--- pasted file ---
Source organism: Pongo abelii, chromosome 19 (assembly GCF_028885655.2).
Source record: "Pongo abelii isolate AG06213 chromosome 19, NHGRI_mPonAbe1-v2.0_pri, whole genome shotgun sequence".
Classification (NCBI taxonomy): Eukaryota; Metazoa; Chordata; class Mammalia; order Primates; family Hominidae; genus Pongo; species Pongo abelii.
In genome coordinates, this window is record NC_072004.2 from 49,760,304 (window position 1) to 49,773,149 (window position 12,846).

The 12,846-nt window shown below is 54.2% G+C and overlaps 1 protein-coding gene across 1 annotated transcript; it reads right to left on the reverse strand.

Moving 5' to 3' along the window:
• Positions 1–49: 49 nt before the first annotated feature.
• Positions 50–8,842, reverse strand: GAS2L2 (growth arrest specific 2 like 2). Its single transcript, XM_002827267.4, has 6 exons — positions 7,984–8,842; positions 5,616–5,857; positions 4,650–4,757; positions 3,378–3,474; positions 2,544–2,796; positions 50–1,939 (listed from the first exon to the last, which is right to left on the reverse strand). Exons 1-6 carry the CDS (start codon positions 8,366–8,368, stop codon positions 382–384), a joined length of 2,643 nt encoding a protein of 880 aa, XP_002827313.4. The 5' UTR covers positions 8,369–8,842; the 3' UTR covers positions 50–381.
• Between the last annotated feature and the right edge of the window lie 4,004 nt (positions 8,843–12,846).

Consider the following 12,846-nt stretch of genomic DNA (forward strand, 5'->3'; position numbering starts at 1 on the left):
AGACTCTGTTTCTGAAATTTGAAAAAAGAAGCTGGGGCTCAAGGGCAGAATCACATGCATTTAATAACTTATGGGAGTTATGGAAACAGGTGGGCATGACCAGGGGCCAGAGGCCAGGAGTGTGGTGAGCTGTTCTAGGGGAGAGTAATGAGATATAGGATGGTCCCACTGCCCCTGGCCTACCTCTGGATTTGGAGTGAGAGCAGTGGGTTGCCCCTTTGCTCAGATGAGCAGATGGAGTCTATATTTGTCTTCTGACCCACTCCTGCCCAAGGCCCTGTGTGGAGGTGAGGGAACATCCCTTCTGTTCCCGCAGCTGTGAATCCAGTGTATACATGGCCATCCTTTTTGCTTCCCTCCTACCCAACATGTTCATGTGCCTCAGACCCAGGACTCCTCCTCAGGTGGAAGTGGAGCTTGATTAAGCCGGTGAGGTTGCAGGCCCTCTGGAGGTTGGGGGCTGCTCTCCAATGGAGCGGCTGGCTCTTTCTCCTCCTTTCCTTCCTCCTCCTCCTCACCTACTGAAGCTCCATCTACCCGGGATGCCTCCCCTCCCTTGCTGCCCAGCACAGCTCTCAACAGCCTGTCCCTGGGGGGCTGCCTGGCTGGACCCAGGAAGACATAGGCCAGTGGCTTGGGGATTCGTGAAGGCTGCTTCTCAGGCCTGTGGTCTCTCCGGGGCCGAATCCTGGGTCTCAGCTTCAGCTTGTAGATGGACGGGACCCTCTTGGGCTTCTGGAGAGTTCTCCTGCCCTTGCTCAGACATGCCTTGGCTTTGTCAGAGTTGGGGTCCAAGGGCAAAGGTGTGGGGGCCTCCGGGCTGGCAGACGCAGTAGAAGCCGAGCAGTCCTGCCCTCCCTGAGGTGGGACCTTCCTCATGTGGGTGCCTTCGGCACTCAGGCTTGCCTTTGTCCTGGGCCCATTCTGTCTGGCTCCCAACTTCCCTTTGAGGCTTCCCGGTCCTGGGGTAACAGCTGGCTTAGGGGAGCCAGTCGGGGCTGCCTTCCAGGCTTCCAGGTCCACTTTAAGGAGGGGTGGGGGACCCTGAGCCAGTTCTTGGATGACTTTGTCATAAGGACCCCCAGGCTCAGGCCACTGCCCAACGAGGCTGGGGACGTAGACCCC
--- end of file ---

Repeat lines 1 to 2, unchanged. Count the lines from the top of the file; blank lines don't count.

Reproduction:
Source organism: Pongo abelii, chromosome 19 (assembly GCF_028885655.2).
Source record: "Pongo abelii isolate AG06213 chromosome 19, NHGRI_mPonAbe1-v2.0_pri, whole genome shotgun sequence".